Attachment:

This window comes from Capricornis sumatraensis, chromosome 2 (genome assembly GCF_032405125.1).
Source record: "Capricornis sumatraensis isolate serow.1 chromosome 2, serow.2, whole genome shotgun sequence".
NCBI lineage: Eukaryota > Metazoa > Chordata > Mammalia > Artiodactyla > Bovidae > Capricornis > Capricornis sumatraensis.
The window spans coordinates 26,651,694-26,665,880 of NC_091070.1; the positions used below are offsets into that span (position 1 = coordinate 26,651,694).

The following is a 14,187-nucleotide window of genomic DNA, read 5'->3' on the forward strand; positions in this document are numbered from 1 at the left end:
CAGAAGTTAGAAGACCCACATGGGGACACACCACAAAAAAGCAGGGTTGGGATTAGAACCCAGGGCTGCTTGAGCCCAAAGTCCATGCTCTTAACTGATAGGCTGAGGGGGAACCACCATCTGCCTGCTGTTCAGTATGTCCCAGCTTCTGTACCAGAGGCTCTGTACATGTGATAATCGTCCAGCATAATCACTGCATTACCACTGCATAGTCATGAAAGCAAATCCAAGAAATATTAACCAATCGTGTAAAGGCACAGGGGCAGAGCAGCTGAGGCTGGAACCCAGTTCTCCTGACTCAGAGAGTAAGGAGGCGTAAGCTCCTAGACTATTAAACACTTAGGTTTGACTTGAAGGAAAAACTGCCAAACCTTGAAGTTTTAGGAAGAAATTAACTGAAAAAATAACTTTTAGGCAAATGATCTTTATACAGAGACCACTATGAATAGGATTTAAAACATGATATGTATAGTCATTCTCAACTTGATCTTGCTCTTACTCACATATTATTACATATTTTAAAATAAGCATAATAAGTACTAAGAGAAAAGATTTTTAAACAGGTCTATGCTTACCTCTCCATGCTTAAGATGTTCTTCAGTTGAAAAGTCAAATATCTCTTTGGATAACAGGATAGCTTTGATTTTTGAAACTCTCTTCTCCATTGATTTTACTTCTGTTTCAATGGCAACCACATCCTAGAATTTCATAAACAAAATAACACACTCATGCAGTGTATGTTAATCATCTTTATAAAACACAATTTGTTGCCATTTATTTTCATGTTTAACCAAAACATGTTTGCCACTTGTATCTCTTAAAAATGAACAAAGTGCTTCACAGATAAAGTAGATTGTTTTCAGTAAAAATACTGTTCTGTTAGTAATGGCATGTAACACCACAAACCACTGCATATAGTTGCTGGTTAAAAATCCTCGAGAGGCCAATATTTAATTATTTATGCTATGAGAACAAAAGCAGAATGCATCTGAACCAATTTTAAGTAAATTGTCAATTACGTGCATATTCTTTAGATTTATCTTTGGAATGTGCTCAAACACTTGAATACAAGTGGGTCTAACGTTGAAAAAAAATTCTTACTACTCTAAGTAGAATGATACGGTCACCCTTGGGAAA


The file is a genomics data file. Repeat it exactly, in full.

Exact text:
This window comes from Capricornis sumatraensis, chromosome 2 (genome assembly GCF_032405125.1).
Source record: "Capricornis sumatraensis isolate serow.1 chromosome 2, serow.2, whole genome shotgun sequence".
NCBI lineage: Eukaryota > Metazoa > Chordata > Mammalia > Artiodactyla > Bovidae > Capricornis > Capricornis sumatraensis.
The window spans coordinates 26,651,694-26,665,880 of NC_091070.1; the positions used below are offsets into that span (position 1 = coordinate 26,651,694).

The following is a 14,187-nucleotide window of genomic DNA, read 5'->3' on the forward strand; positions in this document are numbered from 1 at the left end:
CAGAAGTTAGAAGACCCACATGGGGACACACCACAAAAAAGCAGGGTTGGGATTAGAACCCAGGGCTGCTTGAGCCCAAAGTCCATGCTCTTAACTGATAGGCTGAGGGGGAACCACCATCTGCCTGCTGTTCAGTATGTCCCAGCTTCTGTACCAGAGGCTCTGTACATGTGATAATCGTCCAGCATAATCACTGCATTACCACTGCATAGTCATGAAAGCAAATCCAAGAAATATTAACCAATCGTGTAAAGGCACAGGGGCAGAGCAGCTGAGGCTGGAACCCAGTTCTCCTGACTCAGAGAGTAAGGAGGCGTAAGCTCCTAGACTATTAAACACTTAGGTTTGACTTGAAGGAAAAACTGCCAAACCTTGAAGTTTTAGGAAGAAATTAACTGAAAAAATAACTTTTAGGCAAATGATCTTTATACAGAGACCACTATGAATAGGATTTAAAACATGATATGTATAGTCATTCTCAACTTGATCTTGCTCTTACTCACATATTATTACATATTTTAAAATAAGCATAATAAGTACTAAGAGAAAAGATTTTTAAACAGGTCTATGCTTACCTCTCCATGCTTAAGATGTTCTTCAGTTGAAAAGTCAAATATCTCTTTGGATAACAGGATAGCTTTGATTTTTGAAACTCTCTTCTCCATTGATTTTACTTCTGTTTCAATGGCAACCACATCCTAGAATTTCATAAACAAAATAACACACTCATGCAGTGTATGTTAATCATCTTTATAAAACACAATTTGTTGCCATTTATTTTCATGTTTAACCAAAACATGTTTGCCACTTGTATCTCTTAAAAATGAACAAAGTGCTTCACAGATAAAGTAGATTGTTTTCAGTAAAAATACTGTTCTGTTAGTAATGGCATGTAACACCACAAACCACTGCATATAGTTGCTGGTTAAAAATCCTCGAGAGGCCAATATTTAATTATTTATGCTATGAGAACAAAAGCAGAATGCATCTGAACCAATTTTAAGTAAATTGTCAATTACGTGCATATTCTTTAGATTTATCTTTGGAATGTGCTCAAACACTTGAATACAAGTGGGTCTAACGTTGAAAAAAAATTCTTACTACTCTAAGTAGAATGATACGGTCACCCTTGGGAAA